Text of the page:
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Sacramento Zoo is looking for its new home. These three neighborhoods lead the pack

The Sacramento Zoo is too big for its Land Park home and needs to move. But where is a there a site spacious enough? And where nearby residents won’t squawk or howl?

City and zoo planning officials will ask the City Council on Tuesday to approve hiring a consultant for $150,000 to spend the next six months analyzing a dozen potential sites around the city.

There are three early front-runners:

The Bing Maloney golf course, which sits just east of Freeport Boulevard in south Sacramento, could be a site. The city already owns the land. It would have to close the golf course.

The former Sleep Train Arena site in North Natomas has been floated by zoo officials as another likely landing spot. That site is owned by the Sacramento Kings, though, so a relocation there would depend on working out a deal with the team.

A third leading candidate site for a new zoo is the empty portion of North Natomas Regional Park, which has a large, unused swath. The city is planning to build an aquatics center on a portion of the site. The site has also been suggested as a potential soccer training facility and youth soccer center, should local investors win a Major League Soccer franchise.

City official Fran Halbakken said the city believes they would need somewhere between 60 and 100 acres for a new site, including parking, which is also lacking at the current Land Park facility.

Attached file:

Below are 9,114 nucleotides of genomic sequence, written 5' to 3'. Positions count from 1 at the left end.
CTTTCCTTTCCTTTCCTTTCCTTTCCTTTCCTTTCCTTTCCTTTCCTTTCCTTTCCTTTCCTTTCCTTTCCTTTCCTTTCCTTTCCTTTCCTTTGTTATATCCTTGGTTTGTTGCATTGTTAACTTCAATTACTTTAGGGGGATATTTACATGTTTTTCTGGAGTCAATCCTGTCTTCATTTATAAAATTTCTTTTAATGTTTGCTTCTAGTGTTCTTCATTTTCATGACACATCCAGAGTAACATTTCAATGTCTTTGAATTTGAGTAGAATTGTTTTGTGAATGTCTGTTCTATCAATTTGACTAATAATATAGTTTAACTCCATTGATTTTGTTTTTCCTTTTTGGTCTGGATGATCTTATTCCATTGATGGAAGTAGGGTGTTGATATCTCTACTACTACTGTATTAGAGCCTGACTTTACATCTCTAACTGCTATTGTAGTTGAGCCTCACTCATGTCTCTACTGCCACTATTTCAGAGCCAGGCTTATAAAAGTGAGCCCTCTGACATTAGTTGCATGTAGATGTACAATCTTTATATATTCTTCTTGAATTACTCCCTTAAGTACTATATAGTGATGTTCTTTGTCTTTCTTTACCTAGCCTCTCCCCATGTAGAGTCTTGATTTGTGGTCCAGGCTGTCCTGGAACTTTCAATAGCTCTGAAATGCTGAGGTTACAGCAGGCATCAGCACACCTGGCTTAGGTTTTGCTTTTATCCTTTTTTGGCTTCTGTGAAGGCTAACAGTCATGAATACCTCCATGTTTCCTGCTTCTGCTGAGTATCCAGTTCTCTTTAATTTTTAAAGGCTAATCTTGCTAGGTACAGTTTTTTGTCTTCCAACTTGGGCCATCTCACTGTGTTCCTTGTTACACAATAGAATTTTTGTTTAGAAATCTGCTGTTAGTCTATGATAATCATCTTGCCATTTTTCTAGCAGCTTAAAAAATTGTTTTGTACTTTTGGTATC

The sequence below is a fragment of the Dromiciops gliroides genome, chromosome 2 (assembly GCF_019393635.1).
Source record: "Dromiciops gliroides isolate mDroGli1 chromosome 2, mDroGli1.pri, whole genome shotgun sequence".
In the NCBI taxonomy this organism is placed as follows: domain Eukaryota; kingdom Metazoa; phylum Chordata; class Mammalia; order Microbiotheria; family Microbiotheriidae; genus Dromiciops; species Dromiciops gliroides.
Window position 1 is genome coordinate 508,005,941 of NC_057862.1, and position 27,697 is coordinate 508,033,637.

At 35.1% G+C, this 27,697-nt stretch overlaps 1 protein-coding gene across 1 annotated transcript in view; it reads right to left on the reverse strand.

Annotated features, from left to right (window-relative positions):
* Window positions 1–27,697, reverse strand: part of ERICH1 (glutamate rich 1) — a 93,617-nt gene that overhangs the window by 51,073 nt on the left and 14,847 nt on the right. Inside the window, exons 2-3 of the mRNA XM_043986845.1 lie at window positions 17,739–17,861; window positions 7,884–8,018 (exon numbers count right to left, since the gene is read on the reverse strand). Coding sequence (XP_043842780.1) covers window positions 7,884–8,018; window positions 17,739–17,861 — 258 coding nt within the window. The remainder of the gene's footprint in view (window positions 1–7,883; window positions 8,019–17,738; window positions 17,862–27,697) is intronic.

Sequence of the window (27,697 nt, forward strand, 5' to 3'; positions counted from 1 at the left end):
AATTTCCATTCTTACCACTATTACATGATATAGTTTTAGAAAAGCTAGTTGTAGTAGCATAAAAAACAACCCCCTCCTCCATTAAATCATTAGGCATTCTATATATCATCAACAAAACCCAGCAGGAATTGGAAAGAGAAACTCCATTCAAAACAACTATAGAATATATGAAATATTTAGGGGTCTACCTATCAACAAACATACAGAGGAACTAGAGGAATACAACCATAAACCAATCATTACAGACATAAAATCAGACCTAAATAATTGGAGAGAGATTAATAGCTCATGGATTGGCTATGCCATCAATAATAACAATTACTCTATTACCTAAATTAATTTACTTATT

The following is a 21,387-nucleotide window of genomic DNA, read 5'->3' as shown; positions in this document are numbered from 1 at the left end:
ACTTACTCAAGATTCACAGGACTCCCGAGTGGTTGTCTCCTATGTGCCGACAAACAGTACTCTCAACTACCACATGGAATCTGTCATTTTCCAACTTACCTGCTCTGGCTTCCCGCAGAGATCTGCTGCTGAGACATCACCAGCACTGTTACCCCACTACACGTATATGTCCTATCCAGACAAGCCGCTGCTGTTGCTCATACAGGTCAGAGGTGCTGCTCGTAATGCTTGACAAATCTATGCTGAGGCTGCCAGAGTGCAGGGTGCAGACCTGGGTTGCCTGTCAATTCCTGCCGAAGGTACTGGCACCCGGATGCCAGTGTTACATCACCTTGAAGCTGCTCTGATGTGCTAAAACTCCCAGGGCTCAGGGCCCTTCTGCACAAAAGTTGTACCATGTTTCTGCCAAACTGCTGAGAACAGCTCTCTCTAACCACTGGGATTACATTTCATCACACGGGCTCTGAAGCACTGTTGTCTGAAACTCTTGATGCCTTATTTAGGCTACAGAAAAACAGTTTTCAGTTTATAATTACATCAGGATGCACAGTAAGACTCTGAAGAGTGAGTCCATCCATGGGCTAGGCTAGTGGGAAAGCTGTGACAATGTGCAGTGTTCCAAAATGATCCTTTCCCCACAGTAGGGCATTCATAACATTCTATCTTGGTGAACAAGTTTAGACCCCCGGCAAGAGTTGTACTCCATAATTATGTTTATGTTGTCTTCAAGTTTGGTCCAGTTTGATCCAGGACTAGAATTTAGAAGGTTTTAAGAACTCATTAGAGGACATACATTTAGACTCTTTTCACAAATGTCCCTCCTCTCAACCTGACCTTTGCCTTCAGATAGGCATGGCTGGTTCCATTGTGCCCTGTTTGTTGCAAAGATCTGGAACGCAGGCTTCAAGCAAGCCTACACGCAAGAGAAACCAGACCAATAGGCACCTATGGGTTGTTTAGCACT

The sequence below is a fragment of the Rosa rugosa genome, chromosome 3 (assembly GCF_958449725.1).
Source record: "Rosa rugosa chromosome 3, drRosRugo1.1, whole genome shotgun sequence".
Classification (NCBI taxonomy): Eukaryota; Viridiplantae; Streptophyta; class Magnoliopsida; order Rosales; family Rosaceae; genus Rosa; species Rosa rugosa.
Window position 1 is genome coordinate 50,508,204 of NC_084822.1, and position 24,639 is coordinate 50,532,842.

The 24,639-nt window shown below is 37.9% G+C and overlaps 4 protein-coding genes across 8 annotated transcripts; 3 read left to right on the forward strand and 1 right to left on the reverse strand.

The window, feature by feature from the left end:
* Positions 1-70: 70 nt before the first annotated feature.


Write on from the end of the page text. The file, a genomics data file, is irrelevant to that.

The zoo, which opened in 1927, is packed onto a 15-acre site. The zoo’s small size and outdated pens have caused officials concern that they could lose their national accreditation from the Association of Zoos & Aquariums.

“The zoo urgently requires significant capital improvements – and increased space – to meet the evolving standards of animal care, conservation and education required to be a viable and accredited zoological facility,” officials write on their website explaining their desire to move.

Because of facility constraints, the zoo no longer houses hippopotami, tigers, baboons, elephants or bears, zoo director Jason Jacobs said.

“If the Sacramento Zoo continues to operate in its current location, it will have no reasonable choice but to become a niche zoo featuring a smaller variety of smaller animals,” its operators write. “The Sacramento Zoo believes that these animals and our community deserve better.”

Halbakken said it is unclear when the city and the zoo would be ready – and the have the funds available – to make the move. The upcoming analysis should clarify how much space would be needed, and potentially how much the move would cost.

“None of these sites are without additional questions,” she said. “We will have to do (neighborhood) outreach” to see what community residents think, as well as studies that deal with traffic and parking.

The city also likely will ask the consultant to look at Del Paso Regional Park, Executive Aiport (operated by the county, but the land is owned by the city), and undeveloped land north of North Natomas.

City officials say past reviews of other sites suggest they are not as likely for a zoo.

Those include Bartley Cavanaugh Golf Course and Haggin Oaks Golf Course, Cal Expo, Delta Shores Regional Park, Granite Regional Park, the Job Corps site in south Sacramento, and Sutter’s Landing Park.

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Tony Bizjak has been reporting for The Bee for 30 years. He covers transportation, housing and development and previously was the paper’s City Hall beat reporter.
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